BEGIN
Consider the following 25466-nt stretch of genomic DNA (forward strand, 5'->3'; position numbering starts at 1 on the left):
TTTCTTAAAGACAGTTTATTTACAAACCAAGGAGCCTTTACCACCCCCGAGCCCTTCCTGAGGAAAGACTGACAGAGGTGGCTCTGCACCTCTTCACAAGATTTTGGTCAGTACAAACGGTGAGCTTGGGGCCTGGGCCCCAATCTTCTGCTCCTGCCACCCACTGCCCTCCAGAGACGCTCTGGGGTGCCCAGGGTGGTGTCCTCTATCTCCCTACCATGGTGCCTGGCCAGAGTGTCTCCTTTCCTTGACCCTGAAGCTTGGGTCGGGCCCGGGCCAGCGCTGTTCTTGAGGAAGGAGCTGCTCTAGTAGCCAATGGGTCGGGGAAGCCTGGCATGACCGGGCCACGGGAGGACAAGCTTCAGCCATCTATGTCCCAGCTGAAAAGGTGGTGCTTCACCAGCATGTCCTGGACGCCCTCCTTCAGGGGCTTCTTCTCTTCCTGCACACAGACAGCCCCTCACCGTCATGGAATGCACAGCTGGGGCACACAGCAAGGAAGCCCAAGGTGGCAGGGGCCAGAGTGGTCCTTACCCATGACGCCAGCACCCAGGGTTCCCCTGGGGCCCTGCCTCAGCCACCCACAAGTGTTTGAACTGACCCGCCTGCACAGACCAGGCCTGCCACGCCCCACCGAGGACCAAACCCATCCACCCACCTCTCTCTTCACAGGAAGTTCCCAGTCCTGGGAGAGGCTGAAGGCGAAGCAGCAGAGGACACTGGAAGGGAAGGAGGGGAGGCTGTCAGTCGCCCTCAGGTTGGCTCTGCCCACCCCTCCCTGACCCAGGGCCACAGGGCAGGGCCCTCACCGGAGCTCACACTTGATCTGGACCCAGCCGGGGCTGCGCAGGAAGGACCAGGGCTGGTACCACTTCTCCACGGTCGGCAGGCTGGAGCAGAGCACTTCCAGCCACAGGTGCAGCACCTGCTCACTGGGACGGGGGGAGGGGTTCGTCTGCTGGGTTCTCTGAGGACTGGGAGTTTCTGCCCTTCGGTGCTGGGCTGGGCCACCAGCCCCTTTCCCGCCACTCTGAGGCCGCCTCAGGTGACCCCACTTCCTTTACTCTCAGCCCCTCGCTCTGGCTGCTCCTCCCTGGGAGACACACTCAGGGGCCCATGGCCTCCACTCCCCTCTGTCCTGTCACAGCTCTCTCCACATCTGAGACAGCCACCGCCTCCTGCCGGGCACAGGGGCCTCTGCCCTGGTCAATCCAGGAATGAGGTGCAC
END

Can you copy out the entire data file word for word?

Consider the following 25466-nt stretch of genomic DNA (forward strand, 5'->3'; position numbering starts at 1 on the left):
TTTCTTAAAGACAGTTTATTTACAAACCAAGGAGCCTTTACCACCCCCGAGCCCTTCCTGAGGAAAGACTGACAGAGGTGGCTCTGCACCTCTTCACAAGATTTTGGTCAGTACAAACGGTGAGCTTGGGGCCTGGGCCCCAATCTTCTGCTCCTGCCACCCACTGCCCTCCAGAGACGCTCTGGGGTGCCCAGGGTGGTGTCCTCTATCTCCCTACCATGGTGCCTGGCCAGAGTGTCTCCTTTCCTTGACCCTGAAGCTTGGGTCGGGCCCGGGCCAGCGCTGTTCTTGAGGAAGGAGCTGCTCTAGTAGCCAATGGGTCGGGGAAGCCTGGCATGACCGGGCCACGGGAGGACAAGCTTCAGCCATCTATGTCCCAGCTGAAAAGGTGGTGCTTCACCAGCATGTCCTGGACGCCCTCCTTCAGGGGCTTCTTCTCTTCCTGCACACAGACAGCCCCTCACCGTCATGGAATGCACAGCTGGGGCACACAGCAAGGAAGCCCAAGGTGGCAGGGGCCAGAGTGGTCCTTACCCATGACGCCAGCACCCAGGGTTCCCCTGGGGCCCTGCCTCAGCCACCCACAAGTGTTTGAACTGACCCGCCTGCACAGACCAGGCCTGCCACGCCCCACCGAGGACCAAACCCATCCACCCACCTCTCTCTTCACAGGAAGTTCCCAGTCCTGGGAGAGGCTGAAGGCGAAGCAGCAGAGGACACTGGAAGGGAAGGAGGGGAGGCTGTCAGTCGCCCTCAGGTTGGCTCTGCCCACCCCTCCCTGACCCAGGGCCACAGGGCAGGGCCCTCACCGGAGCTCACACTTGATCTGGACCCAGCCGGGGCTGCGCAGGAAGGACCAGGGCTGGTACCACTTCTCCACGGTCGGCAGGCTGGAGCAGAGCACTTCCAGCCACAGGTGCAGCACCTGCTCACTGGGACGGGGGGAGGGGTTCGTCTGCTGGGTTCTCTGAGGACTGGGAGTTTCTGCCCTTCGGTGCTGGGCTGGGCCACCAGCCCCTTTCCCGCCACTCTGAGGCCGCCTCAGGTGACCCCACTTCCTTTACTCTCAGCCCCTCGCTCTGGCTGCTCCTCCCTGGGAGACACACTCAGGGGCCCATGGCCTCCACTCCCCTCTGTCCTGTCACAGCTCTCTCCACATCTGAGACAGCCACCGCCTCCTGCCGGGCACAGGGGCCTCTGCCCTGGTCAATCCAGGAATGAGGTGCAC